Author : Arti Kuldeep, Ravindra Gehlot, Mukesh Sharma, Krishan Gopal Jangir, Lalit Kumar Raiger
Abstract : Background: In the modern setting the rectus sheath block (RSB) has been found effective in decreasing
opioid requirement after both diagnostic and interventional laparoscopy and laparotomy. Efficacy of rectus
sheath block (RSB) using ropivacaine versus bupivacaine for acute postoperative pain relief is not much
Material and Methods: 90 patients undergoing elective midline abdominal surgeries under general
anaesthesia were randomly divided into three groups of 30 patients each, destined to receive bilateral rectus
sheath block using 15 ml on each side (total 30 ml) of 0.25% ropivacaine in Group R, 0.25% bupivacaine in
Group B or normal saline in Group C. Three groups were compared regarding time to first rescue analgesic
from time of RSB (duration of analgesia), total rescue analgesic (tramadol) consumption in first 10 hours,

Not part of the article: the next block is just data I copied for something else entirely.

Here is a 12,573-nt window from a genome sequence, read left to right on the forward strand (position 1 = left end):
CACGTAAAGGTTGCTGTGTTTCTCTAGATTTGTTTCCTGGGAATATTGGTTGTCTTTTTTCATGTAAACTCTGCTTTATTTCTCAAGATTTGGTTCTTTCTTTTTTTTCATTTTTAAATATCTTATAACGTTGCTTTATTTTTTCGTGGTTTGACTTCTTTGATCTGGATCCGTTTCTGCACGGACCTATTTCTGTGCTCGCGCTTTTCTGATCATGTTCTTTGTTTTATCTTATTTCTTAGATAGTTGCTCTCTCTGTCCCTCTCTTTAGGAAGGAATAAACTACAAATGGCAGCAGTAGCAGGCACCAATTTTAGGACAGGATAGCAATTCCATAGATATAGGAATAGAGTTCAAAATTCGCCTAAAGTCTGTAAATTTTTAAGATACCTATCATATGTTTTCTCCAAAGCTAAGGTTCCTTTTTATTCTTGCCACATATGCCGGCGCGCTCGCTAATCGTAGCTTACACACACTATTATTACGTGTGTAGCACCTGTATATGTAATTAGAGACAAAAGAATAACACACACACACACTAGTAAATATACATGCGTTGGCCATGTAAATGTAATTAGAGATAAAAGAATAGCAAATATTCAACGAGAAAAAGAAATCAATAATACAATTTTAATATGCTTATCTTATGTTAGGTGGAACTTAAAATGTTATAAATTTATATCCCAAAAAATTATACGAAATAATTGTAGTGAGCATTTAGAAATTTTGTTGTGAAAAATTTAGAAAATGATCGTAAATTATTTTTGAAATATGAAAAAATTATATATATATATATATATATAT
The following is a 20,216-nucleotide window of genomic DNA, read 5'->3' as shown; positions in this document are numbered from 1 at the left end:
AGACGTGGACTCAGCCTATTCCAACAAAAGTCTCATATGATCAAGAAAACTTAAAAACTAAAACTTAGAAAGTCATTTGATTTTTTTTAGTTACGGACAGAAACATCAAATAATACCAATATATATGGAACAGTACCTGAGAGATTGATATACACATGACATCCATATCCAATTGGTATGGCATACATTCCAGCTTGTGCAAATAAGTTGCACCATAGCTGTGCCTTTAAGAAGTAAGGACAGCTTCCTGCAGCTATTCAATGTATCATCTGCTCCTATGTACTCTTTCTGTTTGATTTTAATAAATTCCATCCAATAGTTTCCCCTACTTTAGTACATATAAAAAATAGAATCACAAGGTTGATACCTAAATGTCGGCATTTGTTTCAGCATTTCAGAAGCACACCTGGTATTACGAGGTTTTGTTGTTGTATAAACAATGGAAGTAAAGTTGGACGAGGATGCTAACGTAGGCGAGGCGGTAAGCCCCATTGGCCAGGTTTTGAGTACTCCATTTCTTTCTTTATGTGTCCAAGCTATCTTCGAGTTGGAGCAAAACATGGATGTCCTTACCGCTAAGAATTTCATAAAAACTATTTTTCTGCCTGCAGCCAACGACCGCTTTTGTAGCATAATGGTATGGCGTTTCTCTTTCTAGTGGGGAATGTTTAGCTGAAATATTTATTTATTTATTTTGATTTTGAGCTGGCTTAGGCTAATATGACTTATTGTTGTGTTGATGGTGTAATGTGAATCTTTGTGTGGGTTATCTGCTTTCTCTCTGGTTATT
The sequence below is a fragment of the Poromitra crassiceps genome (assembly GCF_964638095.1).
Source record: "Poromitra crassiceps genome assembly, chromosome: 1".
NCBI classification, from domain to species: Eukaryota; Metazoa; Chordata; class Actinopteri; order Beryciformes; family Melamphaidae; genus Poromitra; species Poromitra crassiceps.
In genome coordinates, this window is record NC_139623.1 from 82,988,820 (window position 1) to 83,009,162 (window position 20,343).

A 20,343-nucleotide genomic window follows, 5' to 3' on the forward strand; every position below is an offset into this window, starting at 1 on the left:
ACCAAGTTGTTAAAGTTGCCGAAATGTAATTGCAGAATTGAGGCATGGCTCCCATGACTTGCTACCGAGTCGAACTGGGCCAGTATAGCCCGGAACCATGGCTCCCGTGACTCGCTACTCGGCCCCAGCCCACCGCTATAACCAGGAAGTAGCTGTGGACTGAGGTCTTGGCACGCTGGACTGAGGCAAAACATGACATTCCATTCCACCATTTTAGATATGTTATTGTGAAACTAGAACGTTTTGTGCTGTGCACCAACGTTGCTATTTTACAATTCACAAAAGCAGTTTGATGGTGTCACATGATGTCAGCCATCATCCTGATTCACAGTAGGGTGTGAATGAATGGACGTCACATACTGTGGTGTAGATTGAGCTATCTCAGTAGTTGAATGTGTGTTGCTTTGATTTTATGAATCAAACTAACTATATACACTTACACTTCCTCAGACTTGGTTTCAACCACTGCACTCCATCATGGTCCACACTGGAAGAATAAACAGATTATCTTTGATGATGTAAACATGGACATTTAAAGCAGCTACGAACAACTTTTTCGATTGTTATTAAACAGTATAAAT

visual analogue score (VAS), satisfaction score and adverse effects.
Result: Mean duration of analgesia was significantly longer in group R (5.780.93h) than group B
(3.63+0.90 h) and group C (2.37+0.44 h), p group B > group C). This trend was
observed in both hernia repair and laparotomy. Rescue analgesic consumption in terms of number of doses
was significantly less in Group R (30) than in Group B (38) than in Group C (59), p
significantly less and patient satisfaction was significantly better in Group R than in Group B than in Group
Conclusion: Bilateral single shot rectus sheath block (RSB) using isobaric ropivacaine (0.25%) or
bupivacaine (0.25%) is a safe and effective method of providing postoperative analgesia to patients
undergoing midline abdominal surgeries. The lower cardio toxicity profile with the excellent prolonged
postoperative analgesia makes ropivacaine an excellent choice for the RSB as compared to bupivacaine.
Keywords: Rectus sheath block, Ropivacaine, Bupivacaine, Laparotomies.